"Operation Iraqi Freedom overthrew Saddam Hussein's regime, but Iraq remains unstable because of Sunni Arab resentment and a related insurgency, compounded by Sunni-Shiite violence that some believe has grown into a civil war. Mounting U.S. casualties and financial costs - without clear signs of security progress - have intensified a debate within the United States over the wisdom of the invasion and whether to wind down U.S. involvement without completely accomplishing initial U.S. goals. U.S. Defense Department reports are expressing more pessimism about security in Iraq and they, as well as Bush Administration officials, are expressing some frustration at the unwillingness of the Iraqi government to disband sectarian militias that are committing violence against civilians of rival sects. U.S. difficulties in Iraq are reflected in reported Administration memos by outgoing Defense Secretary Rumsfeld, National Security Adviser Stephen Hadley, and in the December 6, 2006, report of the Iraq Study Group co-chaired by former Secretary of State James Baker and former House International Relations Committee chair Lee Hamilton. Some in Congress - as well as the Iraq Study Group - believe that major new initiatives are required. The Study Group recommendations focus on intensified regional diplomacy to enlist help from neighboring states to calm their protégé factions in Iraq. Others believe that U.S. counter-insurgent operations are hampered by insufficient U.S. troop levels, but several Members and outside experts maintain that sectarian violence is placing U.S. forces in the middle of civil war and that setting a timetable for withdrawal, or otherwise reducing U.S. support for the Baghdad government, might force compromise among Iraqi factions. Still others maintain that the U.S. approach should focus not on counter-insurgent combat but on reconstruction and policing of towns and cities cleared of insurgents, including neighborhoods of Baghdad."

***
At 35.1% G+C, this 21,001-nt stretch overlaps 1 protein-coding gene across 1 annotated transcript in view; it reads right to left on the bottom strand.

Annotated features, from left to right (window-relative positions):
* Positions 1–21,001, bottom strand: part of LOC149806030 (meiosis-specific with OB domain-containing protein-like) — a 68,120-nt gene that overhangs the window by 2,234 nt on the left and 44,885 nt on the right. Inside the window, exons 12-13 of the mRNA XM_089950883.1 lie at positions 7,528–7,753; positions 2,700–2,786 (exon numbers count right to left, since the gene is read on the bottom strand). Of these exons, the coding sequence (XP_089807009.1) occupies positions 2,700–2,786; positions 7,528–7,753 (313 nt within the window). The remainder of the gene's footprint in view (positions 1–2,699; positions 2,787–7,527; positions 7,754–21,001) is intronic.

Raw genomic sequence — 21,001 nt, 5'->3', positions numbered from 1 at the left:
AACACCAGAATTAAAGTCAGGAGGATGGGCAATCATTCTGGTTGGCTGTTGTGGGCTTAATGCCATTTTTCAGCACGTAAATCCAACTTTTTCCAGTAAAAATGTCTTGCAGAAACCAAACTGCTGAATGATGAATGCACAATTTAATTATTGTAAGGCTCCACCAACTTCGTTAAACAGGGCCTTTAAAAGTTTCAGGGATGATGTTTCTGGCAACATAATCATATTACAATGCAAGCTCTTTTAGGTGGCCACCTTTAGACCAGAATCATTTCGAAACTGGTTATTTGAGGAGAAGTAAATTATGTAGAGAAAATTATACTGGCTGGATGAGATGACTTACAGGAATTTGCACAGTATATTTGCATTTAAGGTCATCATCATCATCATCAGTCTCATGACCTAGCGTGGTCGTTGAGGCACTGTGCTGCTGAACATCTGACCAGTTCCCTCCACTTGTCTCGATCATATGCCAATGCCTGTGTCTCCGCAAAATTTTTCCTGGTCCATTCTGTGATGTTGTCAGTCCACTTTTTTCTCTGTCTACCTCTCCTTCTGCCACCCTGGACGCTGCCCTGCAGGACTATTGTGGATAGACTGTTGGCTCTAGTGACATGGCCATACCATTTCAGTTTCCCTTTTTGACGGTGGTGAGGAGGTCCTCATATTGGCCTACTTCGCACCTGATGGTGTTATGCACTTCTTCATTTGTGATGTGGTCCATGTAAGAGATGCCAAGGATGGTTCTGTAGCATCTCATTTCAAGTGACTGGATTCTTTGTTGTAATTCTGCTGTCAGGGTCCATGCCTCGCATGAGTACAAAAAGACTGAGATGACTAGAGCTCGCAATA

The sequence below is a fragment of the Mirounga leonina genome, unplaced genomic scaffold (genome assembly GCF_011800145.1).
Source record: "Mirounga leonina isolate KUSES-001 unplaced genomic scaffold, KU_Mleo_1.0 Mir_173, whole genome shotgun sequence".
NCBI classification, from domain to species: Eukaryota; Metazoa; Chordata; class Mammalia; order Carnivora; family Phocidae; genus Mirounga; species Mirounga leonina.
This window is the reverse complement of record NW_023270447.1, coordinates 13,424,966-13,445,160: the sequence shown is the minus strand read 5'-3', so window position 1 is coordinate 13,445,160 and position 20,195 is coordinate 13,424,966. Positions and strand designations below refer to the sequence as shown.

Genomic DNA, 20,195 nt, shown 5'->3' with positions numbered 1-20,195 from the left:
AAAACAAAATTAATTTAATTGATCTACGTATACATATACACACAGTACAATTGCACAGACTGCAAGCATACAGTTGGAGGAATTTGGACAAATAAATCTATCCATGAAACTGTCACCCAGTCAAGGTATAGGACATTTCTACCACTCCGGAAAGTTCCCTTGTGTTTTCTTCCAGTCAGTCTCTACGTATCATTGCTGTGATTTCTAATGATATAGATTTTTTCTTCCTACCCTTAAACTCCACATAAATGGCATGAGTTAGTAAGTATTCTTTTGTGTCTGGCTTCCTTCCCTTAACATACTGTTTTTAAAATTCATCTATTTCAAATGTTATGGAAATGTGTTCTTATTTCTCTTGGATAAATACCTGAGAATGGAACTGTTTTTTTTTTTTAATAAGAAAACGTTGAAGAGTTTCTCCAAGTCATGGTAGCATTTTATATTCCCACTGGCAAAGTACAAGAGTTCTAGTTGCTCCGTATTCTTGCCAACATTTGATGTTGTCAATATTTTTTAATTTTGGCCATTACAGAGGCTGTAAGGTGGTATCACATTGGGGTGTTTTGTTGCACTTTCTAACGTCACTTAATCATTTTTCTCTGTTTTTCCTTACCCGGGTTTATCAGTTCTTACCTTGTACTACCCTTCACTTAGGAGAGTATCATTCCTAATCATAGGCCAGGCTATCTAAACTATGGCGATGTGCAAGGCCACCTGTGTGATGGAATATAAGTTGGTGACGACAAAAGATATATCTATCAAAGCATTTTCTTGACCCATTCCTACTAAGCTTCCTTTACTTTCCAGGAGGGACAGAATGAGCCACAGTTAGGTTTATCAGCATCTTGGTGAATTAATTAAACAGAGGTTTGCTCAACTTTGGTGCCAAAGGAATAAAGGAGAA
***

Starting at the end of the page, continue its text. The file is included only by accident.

CRS Report for Congress, RL31339